1. Heightened fuss or concern; to-do
2. Time-wasting bother over trivial details
3. Trouble, difficulty
A noisy fight in a crowd; SYN. free-for-all.
ETYM Old Fren. clamour, clamur, French clameur, from Latin clamor, from clamare to cry out. Related to Claim.
(Alternate spelling: clamour).
Loud and persistent outcry from many people; SYN. clamoring, clamour, clamouring, hue and cry.
Alternate (chiefly British) spelling for clamor.
An angry disturbance; SYN. trouble, bother, hassle.
1. A loud outcry formerly used in the pursuit of one who is suspected of a crime; The pursuit of a suspect or a written proclamation for the capture of a suspect
2. A clamor of alarm or protest
ETYM French noise noisy strife, quarrel, brawl, from Latin nausea seasickness, sickness, disgust. Related to Nausea.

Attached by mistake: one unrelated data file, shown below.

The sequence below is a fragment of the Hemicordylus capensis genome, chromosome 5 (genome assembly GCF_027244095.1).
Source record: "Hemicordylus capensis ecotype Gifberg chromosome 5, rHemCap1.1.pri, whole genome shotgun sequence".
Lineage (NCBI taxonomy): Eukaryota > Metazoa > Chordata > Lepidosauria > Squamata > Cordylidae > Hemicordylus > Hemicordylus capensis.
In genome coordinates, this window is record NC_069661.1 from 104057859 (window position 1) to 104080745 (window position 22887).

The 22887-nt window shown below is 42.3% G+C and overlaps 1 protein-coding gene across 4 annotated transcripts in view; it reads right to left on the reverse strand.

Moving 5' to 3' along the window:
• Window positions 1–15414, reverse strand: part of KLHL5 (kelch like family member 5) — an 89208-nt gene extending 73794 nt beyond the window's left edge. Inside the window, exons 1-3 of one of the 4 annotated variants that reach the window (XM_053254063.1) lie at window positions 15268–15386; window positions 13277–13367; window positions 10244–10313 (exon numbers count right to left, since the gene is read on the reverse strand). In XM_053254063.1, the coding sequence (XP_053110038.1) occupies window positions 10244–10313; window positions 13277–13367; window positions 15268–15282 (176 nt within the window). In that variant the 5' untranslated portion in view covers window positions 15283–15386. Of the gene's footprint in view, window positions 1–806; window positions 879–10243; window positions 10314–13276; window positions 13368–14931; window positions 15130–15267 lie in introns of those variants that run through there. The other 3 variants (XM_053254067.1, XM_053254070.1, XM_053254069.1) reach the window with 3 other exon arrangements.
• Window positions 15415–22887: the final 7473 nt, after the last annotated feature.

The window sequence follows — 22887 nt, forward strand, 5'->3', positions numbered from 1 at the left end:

1. Electrical or acoustic activity that can disturb communication; SYN. interference, disturbance.
2. Sound of any kind (especially unintelligible or dissonant sound).
3. The auditory experience of sound that lacks musical quality; sound that is a disagreeable auditory experience; SYN. dissonance, racket.
An unwanted electrical interference on the signal wires.
1. A brief written record
2. A short personal letter; SYN. short letter, line.
3. A comment (usually added to a text); SYN. annotation, notation.
4. A notation representing the pitch and duration of a musical sound; SYN. musical note, tone.
5. A promise to pay a specified amount on demand or at a certain time; SYN. promissory note, note of hand.
6. A characteristic emotional quality
7. A tone of voice that shows what the speaker is feeling
A vehement or loud cry; a cry of distress, alarm, opposition, or detestation; clamor.
(Homonym: rho, roe).
1. An arrangement of objects or people side by side in a line.
2. A long continuous strip (usually running horizontally).
3. A linear array of numbers side by side.
4. A continuous chronological succession without an interruption.
A loud cry or call
ETYM Latin vociferatio: cf. French vocifération.
The act of vociferating; violent outcry; vehement utterance of the voice.
ETYM See Hoopoe.
A loud hooting cry of exultation or excitement.